July 13, 2006: Kenya and Ethiopia are both "beefing up" police and security forces along their mutual border. The problem? Cattle rustlers. Cattle rustlers moving across the Kenyan-Ethiopian border (as well as in Sudan and Uganda) have been a long term problem. The agreement to improve security followed a very serious report on July 9, 2006 when the Kenyan government said that "raiders" from Ethiopia entered Kenya and killed 19 people, including six police officers. The raiders were involved in stealing cattle. Kenyan police said they had recovered 300 stolen cattle.
July 12, 2006: The Eritrean government said that Eritrea and Yemen had agreed to play a "positive role" in Somalia. Eritrea said it wants to see a "united and sovereign" Somalia. Eritrea is playing a diplomatic game at the expense of its chief rival, Ethiopia, since Somalia claims part of Ethiopia's Ogaden region (which has many ethnic Somali inhabitants). Further Eritrean statements made that clear when Eritrea accused Ethiopia "in collusion with the CIA" of planning action in Somalia.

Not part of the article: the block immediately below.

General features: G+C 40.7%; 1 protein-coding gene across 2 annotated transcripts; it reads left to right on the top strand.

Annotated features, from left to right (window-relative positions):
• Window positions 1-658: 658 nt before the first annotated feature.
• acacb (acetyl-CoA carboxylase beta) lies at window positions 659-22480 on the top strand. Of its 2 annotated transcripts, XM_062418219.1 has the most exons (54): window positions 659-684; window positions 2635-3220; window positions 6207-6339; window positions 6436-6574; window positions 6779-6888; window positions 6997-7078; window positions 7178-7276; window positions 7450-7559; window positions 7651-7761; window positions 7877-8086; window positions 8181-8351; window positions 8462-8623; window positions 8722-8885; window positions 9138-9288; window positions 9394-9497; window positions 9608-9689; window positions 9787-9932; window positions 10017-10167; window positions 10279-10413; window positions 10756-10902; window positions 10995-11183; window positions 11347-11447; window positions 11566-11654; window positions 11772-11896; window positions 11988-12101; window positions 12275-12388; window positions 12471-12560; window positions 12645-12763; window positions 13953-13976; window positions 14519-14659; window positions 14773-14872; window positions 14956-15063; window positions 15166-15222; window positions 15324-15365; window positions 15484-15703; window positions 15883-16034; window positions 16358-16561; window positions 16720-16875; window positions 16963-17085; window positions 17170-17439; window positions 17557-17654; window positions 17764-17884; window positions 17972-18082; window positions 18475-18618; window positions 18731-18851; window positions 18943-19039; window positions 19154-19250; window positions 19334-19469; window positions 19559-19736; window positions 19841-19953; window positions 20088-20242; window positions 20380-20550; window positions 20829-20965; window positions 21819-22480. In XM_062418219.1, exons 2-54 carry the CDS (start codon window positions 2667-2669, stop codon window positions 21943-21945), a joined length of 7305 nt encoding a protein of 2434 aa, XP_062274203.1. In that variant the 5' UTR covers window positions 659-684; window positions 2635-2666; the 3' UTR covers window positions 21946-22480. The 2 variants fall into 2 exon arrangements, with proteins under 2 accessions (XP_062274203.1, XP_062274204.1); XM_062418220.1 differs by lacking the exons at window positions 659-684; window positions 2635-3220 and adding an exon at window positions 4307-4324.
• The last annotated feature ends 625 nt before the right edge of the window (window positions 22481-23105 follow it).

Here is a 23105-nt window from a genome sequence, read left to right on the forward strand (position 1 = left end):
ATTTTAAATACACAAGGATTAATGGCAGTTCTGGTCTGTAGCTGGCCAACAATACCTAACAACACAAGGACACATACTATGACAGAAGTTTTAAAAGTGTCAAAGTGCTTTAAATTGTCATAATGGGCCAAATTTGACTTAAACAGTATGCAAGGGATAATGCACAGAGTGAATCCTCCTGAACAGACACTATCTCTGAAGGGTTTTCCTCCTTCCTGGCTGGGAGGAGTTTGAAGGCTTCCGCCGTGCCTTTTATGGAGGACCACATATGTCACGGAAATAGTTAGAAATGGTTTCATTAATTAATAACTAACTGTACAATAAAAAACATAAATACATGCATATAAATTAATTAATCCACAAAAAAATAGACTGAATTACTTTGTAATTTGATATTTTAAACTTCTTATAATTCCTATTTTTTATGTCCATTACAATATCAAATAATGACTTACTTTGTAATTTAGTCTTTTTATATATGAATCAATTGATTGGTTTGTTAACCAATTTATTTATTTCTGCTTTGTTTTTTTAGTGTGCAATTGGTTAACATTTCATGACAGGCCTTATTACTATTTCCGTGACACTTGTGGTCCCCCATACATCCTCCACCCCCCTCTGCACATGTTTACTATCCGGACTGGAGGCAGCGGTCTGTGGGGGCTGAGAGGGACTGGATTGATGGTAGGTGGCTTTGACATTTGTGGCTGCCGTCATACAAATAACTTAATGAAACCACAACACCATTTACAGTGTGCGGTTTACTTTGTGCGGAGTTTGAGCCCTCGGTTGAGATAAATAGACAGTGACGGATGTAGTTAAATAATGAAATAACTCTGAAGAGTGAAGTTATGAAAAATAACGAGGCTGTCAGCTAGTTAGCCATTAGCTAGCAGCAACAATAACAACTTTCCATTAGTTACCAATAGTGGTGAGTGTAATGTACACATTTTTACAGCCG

July 7, 2006: The UN once again described conditions along the Eritrean-Ethiopian border in the Temporary Security Zone (TSZ) as "stable but tense."
July 5, 2006: Eritrea denied a Sudanese government claim that Eritrea is supporting a Darfur rebel group. The group in question is the National Redemption Front-- which is a collection of Darfur rebel factions that refused to sign the May 5 Darfur peace agreement. Sudan claimed that the rebels had met in Eritrea to form a political front.
It's a collision of international organizations inside Somalia, with Ethiopia a key player. The African Union (AU) and the UN are trying to work through Somalia's Transitional Federal Government (TFG) to create stability in Somalia. Not so the Arab League. The Arab League wants the TFG to negotiate directly with the Islamic Courts Union (ICU). Meanwhile, several sources report that Ethiopia-- an ally of the TFG-- has added to its forces along the Somalia-Ethiopia border. Ethiopia is positioning "several mechanized divisions" near the border. Ethiopia can easily send battalion-sized contingents into Somalia for brief periods of time. Divisions --and especially "several divisions"-- are something else entirely. Logistics is not a strong point for East African armies. Ethiopia is eight or more weeks away from being able to launch a sustained offensive force. Ethiopia could enter Somalia as an African Union peacekeeper. The question is, would Ethiopian action on behalf of the TFG benefit the TFG politically, or hurt it? The ICU would paint Ethiopia as an invader.